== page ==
How to Prepare for an IEP Meeting
Take an active part in the creation of your child's Individualized Education Program by educating yourself on your child's needs and the IEP process.
The federal Individuals with Disabilities Education Act requires that schools develop an Individualized Education Program (IEP) for students with special needs. It includes information about your child's current performance, specifies annual goals and identifies services and accommodations that your child requires to receive an appropriate education.
At the IEP meeting, you'll meet with your child's general education teacher, a special education teacher, a school administrator and appropriate service providers, such as occupational therapists and speech language pathologists, depending on your child's disability.
"It is your time to advocate for your child," says Sue Robinson, writer, television host and Special Education PTA member. You'll want to be well informed so you may take an active role in your child's education.
Here are tips on how to prepare for your child's IEP meeting.
Study Your Child's Evaluations
If your child's teacher believes your child may have special needs, an evaluator will conduct a series of tests to determine if your child has a disability and is eligible for special education services. Request copies of the evaluation results before the IEP meeting, so you understand your child's progress and needs.
Know Your Role
As the parent or guardian of a special needs child, you're an important part of the team that develops the IEP plan. "The biggest mistake that parents make in these meetings...is they don't realize they are an equal part of the IEP process," says Jonathan Carroll, a Chicago-based special education consultant and founder of IEP Experts. The parents he's worked with don't always realize they have rights and can ask questions, make suggestions and disagree with the plan.
Think About Goals
Terri O. Johnson, founder of Eden Prairie Disability Awareness Committee and director of LearningRx in Chanhassen, Minn., advises parents to reflect on their own goals for their child before the meeting: "Think about the vision you have for your child's next 12 months, as well as long term aspirations. Be mindful of potential new concerns with transition to new schools and possibly higher expectations that will happen within the next 12 months."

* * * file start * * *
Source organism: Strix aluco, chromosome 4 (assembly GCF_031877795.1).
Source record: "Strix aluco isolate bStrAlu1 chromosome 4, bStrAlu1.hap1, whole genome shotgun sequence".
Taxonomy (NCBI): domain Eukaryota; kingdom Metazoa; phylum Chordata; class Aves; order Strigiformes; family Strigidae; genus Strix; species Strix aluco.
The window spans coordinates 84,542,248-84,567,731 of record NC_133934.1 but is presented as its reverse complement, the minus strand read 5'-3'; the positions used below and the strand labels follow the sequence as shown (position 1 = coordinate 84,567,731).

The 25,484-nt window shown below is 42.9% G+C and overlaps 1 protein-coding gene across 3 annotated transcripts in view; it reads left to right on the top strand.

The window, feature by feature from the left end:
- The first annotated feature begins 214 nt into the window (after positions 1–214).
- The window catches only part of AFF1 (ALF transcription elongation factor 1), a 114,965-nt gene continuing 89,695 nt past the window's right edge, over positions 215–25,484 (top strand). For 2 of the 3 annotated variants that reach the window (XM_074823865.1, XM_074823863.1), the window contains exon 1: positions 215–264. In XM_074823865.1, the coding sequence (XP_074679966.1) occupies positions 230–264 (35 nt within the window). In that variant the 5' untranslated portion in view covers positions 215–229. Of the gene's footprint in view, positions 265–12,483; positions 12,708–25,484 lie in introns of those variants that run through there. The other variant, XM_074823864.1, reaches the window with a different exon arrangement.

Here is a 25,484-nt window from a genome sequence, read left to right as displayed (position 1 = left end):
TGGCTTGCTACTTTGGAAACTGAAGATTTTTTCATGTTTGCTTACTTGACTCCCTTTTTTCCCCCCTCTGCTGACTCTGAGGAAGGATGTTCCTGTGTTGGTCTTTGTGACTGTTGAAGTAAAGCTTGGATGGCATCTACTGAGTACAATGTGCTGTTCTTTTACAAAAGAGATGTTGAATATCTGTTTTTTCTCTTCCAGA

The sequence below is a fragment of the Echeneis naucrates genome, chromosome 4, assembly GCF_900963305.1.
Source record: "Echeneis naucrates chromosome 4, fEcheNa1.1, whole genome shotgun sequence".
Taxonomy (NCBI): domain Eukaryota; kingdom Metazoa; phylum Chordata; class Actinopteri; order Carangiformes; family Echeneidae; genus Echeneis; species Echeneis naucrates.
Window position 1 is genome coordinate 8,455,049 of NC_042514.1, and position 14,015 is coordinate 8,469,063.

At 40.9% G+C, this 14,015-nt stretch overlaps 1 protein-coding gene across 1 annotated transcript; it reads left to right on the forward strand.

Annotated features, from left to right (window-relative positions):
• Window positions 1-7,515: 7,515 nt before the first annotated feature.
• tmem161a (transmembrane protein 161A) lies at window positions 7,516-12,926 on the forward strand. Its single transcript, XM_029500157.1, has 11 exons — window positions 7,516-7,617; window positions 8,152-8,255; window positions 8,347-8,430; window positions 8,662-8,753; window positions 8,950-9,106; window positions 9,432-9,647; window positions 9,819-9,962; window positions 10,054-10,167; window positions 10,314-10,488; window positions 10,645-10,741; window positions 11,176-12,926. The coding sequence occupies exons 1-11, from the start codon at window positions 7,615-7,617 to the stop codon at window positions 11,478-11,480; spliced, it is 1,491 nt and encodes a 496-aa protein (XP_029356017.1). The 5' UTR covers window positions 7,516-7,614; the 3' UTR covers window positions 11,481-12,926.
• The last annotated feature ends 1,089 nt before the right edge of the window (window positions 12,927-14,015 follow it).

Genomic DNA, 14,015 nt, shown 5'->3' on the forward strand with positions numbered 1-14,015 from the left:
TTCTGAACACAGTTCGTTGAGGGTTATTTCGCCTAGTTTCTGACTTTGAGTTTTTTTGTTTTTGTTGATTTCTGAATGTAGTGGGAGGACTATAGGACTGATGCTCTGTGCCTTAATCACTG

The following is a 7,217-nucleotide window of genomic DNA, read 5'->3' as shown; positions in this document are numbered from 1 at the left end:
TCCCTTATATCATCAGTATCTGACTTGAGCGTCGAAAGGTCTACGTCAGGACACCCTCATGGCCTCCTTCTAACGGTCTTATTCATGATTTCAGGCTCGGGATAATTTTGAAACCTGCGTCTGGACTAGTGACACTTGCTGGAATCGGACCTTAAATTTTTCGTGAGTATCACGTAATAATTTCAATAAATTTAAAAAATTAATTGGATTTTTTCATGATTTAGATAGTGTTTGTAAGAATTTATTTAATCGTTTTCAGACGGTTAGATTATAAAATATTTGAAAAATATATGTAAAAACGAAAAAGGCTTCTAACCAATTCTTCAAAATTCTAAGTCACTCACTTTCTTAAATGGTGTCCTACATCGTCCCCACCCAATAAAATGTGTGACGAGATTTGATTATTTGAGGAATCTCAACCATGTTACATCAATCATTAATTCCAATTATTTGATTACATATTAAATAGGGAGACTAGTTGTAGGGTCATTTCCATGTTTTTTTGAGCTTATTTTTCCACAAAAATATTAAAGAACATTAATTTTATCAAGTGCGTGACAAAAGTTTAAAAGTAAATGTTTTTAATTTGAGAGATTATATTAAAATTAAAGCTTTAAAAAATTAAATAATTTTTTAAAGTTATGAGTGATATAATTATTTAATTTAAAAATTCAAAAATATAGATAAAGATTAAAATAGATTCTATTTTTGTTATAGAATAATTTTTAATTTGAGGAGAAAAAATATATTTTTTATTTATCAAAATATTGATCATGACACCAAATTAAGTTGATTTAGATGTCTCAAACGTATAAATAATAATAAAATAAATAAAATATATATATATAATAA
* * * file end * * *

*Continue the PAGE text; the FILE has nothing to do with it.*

Discuss Your Child With the Evaluator
Carroll believes the best source for information about your child's difficulties is the person who conducted the evaluation. The professional that actually diagnosed your child is generally the best person to contact for answers to any questions you have and to obtain more information about your child's disability.
Seek Information About Your Child's Disability
Read up on your child's specific issues. "Research online or contact an appropriate national or state level agency specializing in your child's disability for information on common services, accommodations and assistive technology," advises Johnson.
Be aware that not all information is good. Carroll, who works with people that have ADHD, notes that there is a huge amount of information about ADHD out there, and not all of it is reliable.
Create a Binder
Johnson suggests you create a binder with tabs for evaluations, report cards and sample work. Keep this binder updated so that you have all the information about your child's progress in one place.
List Your Concerns
"To make the most out of the IEP meeting, create a list of your priorities and concerns before the meeting and share them with your child's IEP case manager," advises Johnson. "Document your child's strengths, interests and needs."
You know your child and can offer a unique perspective. For example, your child may have difficulty riding on the regular school bus. This is something that you, as a parent, will see, but a teacher may not.
Robinson suggests bringing a voice recorder to capture the proceedings (inform the school ahead of time if you plan to record the session.) Bring a notebook to take notes and write down your thoughts and questions.
Keep an Open Mind
"The biggest detriment I see to the IEP process is parents that come into the room thinking they know all the answers and don't really listen to what others have to say. That makes the whole process so difficult because then everybody gets on the defensive."
If you disagree with one of the IEP team members, ask for their reasoning. Try to understand their point of view by asking questions. Getting angry or belligerent is not productive. These professionals are your allies.
Discuss the Process With Your Child
Older children are usually included in the meetings, but even younger ones should know about the people that will help them through the school day and the accommodations they will receive.
"Have an open and honest dialogue with your children," suggests Carroll. "Let them know what's going on and why you're doing something a certain way."
Review the Plan at Home
You don't need to agree with the IEP immediately. Johnson recommends bringing it home for review. "It is often less stressful to review an IEP at home. If you disagree with any part of what is proposed, tell the school as soon as possible, and work to resolve any disagreement."
It's easy to be intimidated by the process, particularly when other members of the team have professional credentials that you lack, but remember, your input is valuable. Dealing with your child's problems can be stressful. Strive for a cooperative atmosphere, but make sure your concerns are heard.
"Teamwork creates better outcomes for children," says Johnson. "You are the expert on your child, and the school has expertise in education. Together, you can help your child succeed."
Gillian Burdett is a freelance writer in New York. Her writing focuses on education, public policy and family issues. Her work can be found here.
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